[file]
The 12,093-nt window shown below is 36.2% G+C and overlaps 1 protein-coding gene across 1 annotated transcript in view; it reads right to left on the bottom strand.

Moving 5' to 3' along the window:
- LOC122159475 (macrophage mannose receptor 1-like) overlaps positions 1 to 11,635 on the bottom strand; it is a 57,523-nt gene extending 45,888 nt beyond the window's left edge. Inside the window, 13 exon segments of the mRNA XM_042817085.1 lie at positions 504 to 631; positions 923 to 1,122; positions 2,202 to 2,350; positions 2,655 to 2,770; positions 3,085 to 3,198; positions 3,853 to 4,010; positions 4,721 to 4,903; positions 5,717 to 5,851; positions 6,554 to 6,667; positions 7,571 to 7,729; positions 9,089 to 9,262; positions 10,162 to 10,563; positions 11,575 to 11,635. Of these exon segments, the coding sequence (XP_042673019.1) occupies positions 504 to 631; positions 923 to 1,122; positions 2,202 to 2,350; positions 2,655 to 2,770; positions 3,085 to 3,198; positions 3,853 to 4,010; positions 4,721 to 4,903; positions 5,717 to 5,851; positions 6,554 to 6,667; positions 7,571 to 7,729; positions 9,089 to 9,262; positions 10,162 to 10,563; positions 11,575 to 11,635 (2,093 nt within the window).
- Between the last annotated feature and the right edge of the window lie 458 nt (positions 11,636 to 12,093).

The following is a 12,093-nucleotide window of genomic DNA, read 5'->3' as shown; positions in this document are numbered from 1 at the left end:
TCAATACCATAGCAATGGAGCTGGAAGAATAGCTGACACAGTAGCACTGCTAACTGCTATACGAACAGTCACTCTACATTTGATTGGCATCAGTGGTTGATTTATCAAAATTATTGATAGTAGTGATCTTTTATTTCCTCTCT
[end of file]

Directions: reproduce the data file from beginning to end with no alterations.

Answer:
The 12,093-nt window shown below is 36.2% G+C and overlaps 1 protein-coding gene across 1 annotated transcript in view; it reads right to left on the bottom strand.

Moving 5' to 3' along the window:
- LOC122159475 (macrophage mannose receptor 1-like) overlaps positions 1 to 11,635 on the bottom strand; it is a 57,523-nt gene extending 45,888 nt beyond the window's left edge. Inside the window, 13 exon segments of the mRNA XM_042817085.1 lie at positions 504 to 631; positions 923 to 1,122; positions 2,202 to 2,350; positions 2,655 to 2,770; positions 3,085 to 3,198; positions 3,853 to 4,010; positions 4,721 to 4,903; positions 5,717 to 5,851; positions 6,554 to 6,667; positions 7,571 to 7,729; positions 9,089 to 9,262; positions 10,162 to 10,563; positions 11,575 to 11,635. Of these exon segments, the coding sequence (XP_042673019.1) occupies positions 504 to 631; positions 923 to 1,122; positions 2,202 to 2,350; positions 2,655 to 2,770; positions 3,085 to 3,198; positions 3,853 to 4,010; positions 4,721 to 4,903; positions 5,717 to 5,851; positions 6,554 to 6,667; positions 7,571 to 7,729; positions 9,089 to 9,262; positions 10,162 to 10,563; positions 11,575 to 11,635 (2,093 nt within the window).
- Between the last annotated feature and the right edge of the window lie 458 nt (positions 11,636 to 12,093).

The following is a 12,093-nucleotide window of genomic DNA, read 5'->3' as shown; positions in this document are numbered from 1 at the left end:
TCAATACCATAGCAATGGAGCTGGAAGAATAGCTGACACAGTAGCACTGCTAACTGCTATACGAACAGTCACTCTACATTTGATTGGCATCAGTGGTTGATTTATCAAAATTATTGATAGTAGTGATCTTTTATTTCCTCTCT